We are told works like War and Peace and The Brothers Karamazov are the greatest novels, and even greatest works of literature period. And we are made to feel that Ivan Turgenev was sort of a junior partner in the firm of the big three nineteenth-century Russian novelists.
However, in recent years I have come to discover this may not be the case. “Fordies” may know where I am going with this. I do not know if it was Ford Madox Ford precisely who helped me with this revelation, but he certainly sealed it for me. I did not know there was a sort of intelligentsia, or perhaps “school”. This was the Turgenev/Flaubert “school”. I did not know of the significance of “Madame Bovary”; the place it held. Parenthetically, I heard a radio talk show where a science fiction author mentioned Madame Bovary in comparison to that genre. I did not know Madame Bovary was this crystalline example: Madame Bovary v “this”—Madame Bovary v “that”.
Ford lists groups of writers he is fond of in Portraits from Life: “. . . . Conrad-James-Crane-Hudson”, and elsewhere: “. . . Flaubert-Turgenev-Conrad-James.” Ford on the hyphen!! I was struck and impressed by how Ford uses the hyphen. In The March of Literature Ford lists his favorites this way: “. . . Russo-French-Paris-American”. Ford does not always use the hyphen, but I find it striking when he does. I want to emphasize, again, how neat I think it is – the way in which Ford lists these authors with the hyphen.
Was Ford alone in recognizing this latter list of authors? Was this Ford’s own tradition?
Moreover, I was stunned and impressed by how fond of Henry James Ford is! He refers to him as “the king” and the “the master”! The “king” of what? The “king” of the modern novel!! A European: speaking so highly of an American. Further, I never knew Turgenev was Henry James’ favorite author!! I do not like what I have heard about Henry James!!
And again, I was impressed by how fond of, and with what affection Ford speaks of the Constance Garnett translations of Turgenev. (See Memories and Impressions)
Furthermore, returning to Tolstoy, many of Ford’s English contemporaries were fond of Tolstoy. H.G. Wells was known to have devoured multiple volumes of Tolstoy as they appeared in translation. Maugham said that Balzac was the greatest novelist, but War and Peace the greatest novel. And, of course, John Galsworthy was very fond of Tolstoy; and he was very fond of War and Peace. That is space for a separate study: Tolstoy and Galsworthy. (Galsworthy was more Turgenev-Maupassant-Tolstoy). I saw somewhere Ford using phrases like “social reformer” in relation to authors like Tolstoy; and what type of author, apparently, Galsworthy was to become. Parenthetically, Joyce was also fond of Tolstoy.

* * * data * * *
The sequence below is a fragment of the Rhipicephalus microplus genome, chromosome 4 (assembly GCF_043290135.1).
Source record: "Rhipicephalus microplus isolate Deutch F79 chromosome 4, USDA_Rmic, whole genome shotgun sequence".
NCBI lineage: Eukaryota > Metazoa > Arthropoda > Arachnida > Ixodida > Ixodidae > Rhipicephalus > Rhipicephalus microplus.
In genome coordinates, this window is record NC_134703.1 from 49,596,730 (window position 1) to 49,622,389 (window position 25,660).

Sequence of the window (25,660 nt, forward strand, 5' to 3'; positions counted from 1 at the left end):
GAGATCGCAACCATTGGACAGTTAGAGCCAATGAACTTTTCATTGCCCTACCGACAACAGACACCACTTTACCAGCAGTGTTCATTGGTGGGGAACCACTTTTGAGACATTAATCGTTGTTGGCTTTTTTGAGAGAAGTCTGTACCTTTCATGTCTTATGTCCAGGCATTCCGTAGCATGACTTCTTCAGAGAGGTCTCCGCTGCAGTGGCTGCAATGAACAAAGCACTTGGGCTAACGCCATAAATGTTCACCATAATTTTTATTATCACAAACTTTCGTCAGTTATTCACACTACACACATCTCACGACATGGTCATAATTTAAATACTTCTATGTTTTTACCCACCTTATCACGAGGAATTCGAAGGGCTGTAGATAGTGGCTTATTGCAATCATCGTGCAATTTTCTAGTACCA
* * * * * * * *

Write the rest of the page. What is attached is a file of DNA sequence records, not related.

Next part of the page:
In Memories and Impressions Ford refers to Carlyle and Tolstoy as “. . . intolerable moralists” (rather harsh). And I thought I read that he referred to them both as: “preachy”. But I could not track down the quote, which was frustrating. Allow me to digress, because I am not going to digress - Ford has some interesting and harsh, and probably controversial, words, like the above quote, for some nineteenth century figures, like Carlyle, and others from his own British isles, and some German figures. However, I am not going down that path. This would be a heavy enough subject for a graduate thesis. In ‘These Were Strong Men’, the essay appended to Portraits from Life, Ford uses phrases like: “. . . mid-Victorian . . . moralists”, “Victorian great men” or “. . . mid-Victorian Great Figure”. Let me be honest, I do not know what Ford means by “Victorian great men” or “Victorian Great Figure”, but I have a suspicion it cannot be good!!! I guess a major theme of this writing is Ford’s relationship with Tolstoy, and the other Russians.
You know that expression: “come to think of it”? Perhaps I did hear rumblings that not everyone was dazzled by Tolstoy and Dostoevsky like me! I know that many do not care for Tolstoy’s novel Resurrection. And perhaps I have heard some feel, at times, Dostoevsky resembled a Christian zealot!!
I think Ford liked Dostoevsky better than Tolstoy. Remember, interestingly and probably most significantly, Ford closes and devotes the very last page of The March of Literature to his discussion of Dostoevsky!!